While I currently consider myself agnostic, I am open to the belief in a god--though I no longer profess to know what that god looks like or where he/she/it comes from. I still believe life has a purpose. That we are to learn how to love one another despite our various differences in race, religion, sexual orientation, gender, etc. Valuing diversity and learning to love everyone is the ultimate goal I strive for in life.
To achieve this understanding, I no longer put limits on my learning. I draw meaning from Buddhism, Stoicism, Philosophy, History, Christianity, Islam, Judaism, and many other belief systems.
I understand that life is a journey and that things can change. I no longer hold black and white beliefs. Instead, I have learned to think like a scientist--assessing what I can learn from facts and understanding that new evidence could easily change my beliefs in the future. I no longer claim to have all of the answers, and that is liberating.
Are you lazy? Is that why you left? More was mormon answers about 'Are you lazy? Is that why you left?'
This couldn't be further from the truth. It makes me sad when members of high demand religions result to this kind of black and white thinking.
In fact, it was the opposite in my case--I studied extensively the history of my Church and grappled for years with cognitive dissonance. I worked hard to maintain my belief system through reading the scriptures, praying, and giving of myself in Church callings and community service.
What made me leave was realizing that I was working hard to maintain a belief system that wasn't right for me, and went against the values I had developed in my short lifetime. I could no longer remain in a system that excluded or harmed others, and it was extremely difficult to make the decision to leave knowing that it would have major effects on my family and friendly relationships.
In my view, laziness would have been refusing to be open minded, to remain in dogmatic beliefs and excuse them on a frequent basis knowing in my heart that I couldn't justify them for myself. I chose to avoid that road at all costs because I believed it was the right thing to do.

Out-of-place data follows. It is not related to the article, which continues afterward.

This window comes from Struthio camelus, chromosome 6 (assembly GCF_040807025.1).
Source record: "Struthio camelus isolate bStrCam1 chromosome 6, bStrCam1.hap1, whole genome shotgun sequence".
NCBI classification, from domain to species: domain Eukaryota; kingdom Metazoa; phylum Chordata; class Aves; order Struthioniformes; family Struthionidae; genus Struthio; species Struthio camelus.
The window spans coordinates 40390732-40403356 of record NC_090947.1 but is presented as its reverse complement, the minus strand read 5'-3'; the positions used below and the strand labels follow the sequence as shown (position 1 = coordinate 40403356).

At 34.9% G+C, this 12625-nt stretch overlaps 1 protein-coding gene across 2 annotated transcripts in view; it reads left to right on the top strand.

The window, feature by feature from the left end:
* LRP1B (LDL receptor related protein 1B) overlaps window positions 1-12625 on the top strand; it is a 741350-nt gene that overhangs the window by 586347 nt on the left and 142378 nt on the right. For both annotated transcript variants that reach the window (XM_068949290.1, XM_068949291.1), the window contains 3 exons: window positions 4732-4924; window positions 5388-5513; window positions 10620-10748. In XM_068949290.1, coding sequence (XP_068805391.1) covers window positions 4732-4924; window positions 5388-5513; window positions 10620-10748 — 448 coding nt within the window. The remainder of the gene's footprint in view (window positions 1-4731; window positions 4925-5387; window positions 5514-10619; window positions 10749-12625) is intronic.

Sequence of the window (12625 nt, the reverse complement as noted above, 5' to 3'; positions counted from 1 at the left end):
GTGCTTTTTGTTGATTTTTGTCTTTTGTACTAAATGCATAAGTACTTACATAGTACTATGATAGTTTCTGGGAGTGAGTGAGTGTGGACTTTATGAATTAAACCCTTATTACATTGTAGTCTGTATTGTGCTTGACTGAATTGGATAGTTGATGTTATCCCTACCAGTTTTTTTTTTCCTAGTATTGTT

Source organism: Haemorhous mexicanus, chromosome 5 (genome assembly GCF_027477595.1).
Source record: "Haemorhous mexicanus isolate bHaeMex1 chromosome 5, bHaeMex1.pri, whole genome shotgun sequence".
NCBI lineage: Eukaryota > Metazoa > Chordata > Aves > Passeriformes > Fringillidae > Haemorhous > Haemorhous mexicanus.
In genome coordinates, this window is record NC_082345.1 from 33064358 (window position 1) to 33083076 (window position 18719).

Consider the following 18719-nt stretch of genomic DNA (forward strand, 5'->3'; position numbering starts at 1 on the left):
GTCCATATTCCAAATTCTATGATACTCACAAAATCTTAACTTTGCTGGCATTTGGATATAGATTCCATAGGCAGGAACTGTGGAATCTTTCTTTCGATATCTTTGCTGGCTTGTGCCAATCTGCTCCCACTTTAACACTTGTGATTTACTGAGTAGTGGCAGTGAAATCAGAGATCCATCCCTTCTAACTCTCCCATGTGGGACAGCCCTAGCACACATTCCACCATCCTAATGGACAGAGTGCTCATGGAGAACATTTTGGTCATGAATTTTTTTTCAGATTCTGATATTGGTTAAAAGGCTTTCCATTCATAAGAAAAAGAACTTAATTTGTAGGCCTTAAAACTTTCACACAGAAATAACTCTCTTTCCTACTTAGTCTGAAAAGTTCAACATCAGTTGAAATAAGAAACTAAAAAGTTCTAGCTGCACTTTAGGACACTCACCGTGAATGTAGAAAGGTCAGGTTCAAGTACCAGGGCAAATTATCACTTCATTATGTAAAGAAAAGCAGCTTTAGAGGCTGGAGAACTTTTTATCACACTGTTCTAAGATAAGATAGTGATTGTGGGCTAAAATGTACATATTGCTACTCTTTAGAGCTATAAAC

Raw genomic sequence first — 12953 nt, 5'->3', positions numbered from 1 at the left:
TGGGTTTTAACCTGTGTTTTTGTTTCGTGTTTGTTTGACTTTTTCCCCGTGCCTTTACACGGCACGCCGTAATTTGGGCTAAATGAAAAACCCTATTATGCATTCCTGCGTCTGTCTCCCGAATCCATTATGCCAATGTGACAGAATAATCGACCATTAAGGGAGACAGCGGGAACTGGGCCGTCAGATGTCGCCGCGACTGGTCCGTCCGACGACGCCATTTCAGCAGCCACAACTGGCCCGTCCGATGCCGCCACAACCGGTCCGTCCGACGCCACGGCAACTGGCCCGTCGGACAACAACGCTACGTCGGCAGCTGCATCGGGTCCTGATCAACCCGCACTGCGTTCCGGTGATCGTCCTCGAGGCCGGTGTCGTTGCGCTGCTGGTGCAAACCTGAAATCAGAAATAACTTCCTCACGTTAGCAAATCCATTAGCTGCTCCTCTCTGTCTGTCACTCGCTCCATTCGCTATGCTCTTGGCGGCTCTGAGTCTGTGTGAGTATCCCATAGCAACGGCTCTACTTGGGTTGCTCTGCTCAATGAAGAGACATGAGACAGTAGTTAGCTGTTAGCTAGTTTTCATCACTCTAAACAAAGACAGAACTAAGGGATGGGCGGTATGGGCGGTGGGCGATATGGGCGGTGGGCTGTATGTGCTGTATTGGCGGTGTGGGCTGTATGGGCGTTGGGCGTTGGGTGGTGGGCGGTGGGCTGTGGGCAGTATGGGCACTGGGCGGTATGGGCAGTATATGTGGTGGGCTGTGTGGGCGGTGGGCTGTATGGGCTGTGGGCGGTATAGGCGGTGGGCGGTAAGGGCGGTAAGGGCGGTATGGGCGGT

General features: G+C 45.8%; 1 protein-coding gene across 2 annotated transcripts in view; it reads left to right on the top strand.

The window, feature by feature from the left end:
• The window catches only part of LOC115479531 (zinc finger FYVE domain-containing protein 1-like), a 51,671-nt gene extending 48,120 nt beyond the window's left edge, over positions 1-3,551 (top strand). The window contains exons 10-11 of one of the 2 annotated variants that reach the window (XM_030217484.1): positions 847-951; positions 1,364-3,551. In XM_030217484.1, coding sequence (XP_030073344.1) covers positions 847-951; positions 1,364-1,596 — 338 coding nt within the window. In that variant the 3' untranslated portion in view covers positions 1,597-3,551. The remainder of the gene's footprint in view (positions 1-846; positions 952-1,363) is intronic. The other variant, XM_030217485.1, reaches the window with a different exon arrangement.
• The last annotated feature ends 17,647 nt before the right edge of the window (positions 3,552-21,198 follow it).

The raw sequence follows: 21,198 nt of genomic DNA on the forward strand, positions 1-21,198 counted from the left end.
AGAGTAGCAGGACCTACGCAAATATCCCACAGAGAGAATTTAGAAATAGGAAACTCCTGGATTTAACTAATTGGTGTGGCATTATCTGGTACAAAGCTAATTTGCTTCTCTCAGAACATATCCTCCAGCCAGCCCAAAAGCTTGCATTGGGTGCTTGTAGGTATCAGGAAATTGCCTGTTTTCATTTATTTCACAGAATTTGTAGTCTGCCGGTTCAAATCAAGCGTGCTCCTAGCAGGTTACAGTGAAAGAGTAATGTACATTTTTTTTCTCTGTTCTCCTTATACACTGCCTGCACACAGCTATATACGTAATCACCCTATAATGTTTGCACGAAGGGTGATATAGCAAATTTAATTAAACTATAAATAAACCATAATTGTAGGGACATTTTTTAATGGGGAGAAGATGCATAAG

What did the Mormon religion bring to your life? More was mormon answers about 'What did the Mormon religion bring to your life?'
In spite of my decision to leave Mormonism, I am still able to acknowledge and appreciate the beautiful things it brought into my life. There are many aspects of Mormonism that I continue to hold on to, and find commendable in my friends and family. For example, the selfless culture of service is something I feel strengthened me growing up, and I find it incredibly beautiful to this day. I also admire the growing emphasis on family roots and genealogy--I feel that it was largely due to this emphasis that I chose to embark on my career journey to be a historian and educator. Another beautiful aspect I feel Mormonism brought to my life is the emphasis on family. Though I no longer place boundaries on what a family should look like, I still find that emphasis beautiful and valuable. We continue to hold on to this emphasis, though now more inclusive and open.
Though I no longer hold to the Mormon belief system, I still consider the Mormon people as family and continue to love and respect them as individuals.
Why are you sharing your story? More was mormon answers about 'Why are you sharing your story?'
I'm sharing my story not because I'm still angry at the Church or because I want to tear people down. I'm sharing my story because I know there are thousands of people in my situation. People who feel hurt, unheard, or broken. I hope my story will be a small step in helping people gather up their broken pieces. I know that's what other people did for me when my shelf broke--I hope I can be there in a similar way for others.